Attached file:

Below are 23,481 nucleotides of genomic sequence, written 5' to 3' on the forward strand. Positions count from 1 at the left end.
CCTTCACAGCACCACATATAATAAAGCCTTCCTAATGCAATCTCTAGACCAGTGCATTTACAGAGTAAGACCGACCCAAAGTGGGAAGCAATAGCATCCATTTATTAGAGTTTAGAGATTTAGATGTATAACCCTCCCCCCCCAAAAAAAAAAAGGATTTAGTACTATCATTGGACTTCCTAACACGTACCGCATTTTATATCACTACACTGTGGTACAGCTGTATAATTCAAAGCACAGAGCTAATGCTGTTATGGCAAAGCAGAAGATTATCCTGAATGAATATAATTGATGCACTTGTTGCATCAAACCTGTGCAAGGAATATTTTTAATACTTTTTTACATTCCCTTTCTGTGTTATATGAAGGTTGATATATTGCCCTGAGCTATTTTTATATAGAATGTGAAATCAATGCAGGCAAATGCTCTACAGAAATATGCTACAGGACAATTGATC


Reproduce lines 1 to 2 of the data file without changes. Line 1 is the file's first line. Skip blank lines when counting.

Below are 23,481 nucleotides of genomic sequence, written 5' to 3' on the forward strand. Positions count from 1 at the left end.
CCTTCACAGCACCACATATAATAAAGCCTTCCTAATGCAATCTCTAGACCAGTGCATTTACAGAGTAAGACCGACCCAAAGTGGGAAGCAATAGCATCCATTTATTAGAGTTTAGAGATTTAGATGTATAACCCTCCCCCCCCAAAAAAAAAAAGGATTTAGTACTATCATTGGACTTCCTAACACGTACCGCATTTTATATCACTACACTGTGGTACAGCTGTATAATTCAAAGCACAGAGCTAATGCTGTTATGGCAAAGCAGAAGATTATCCTGAATGAATATAATTGATGCACTTGTTGCATCAAACCTGTGCAAGGAATATTTTTAATACTTTTTTACATTCCCTTTCTGTGTTATATGAAGGTTGATATATTGCCCTGAGCTATTTTTATATAGAATGTGAAATCAATGCAGGCAAATGCTCTACAGAAATATGCTACAGGACAATTGATC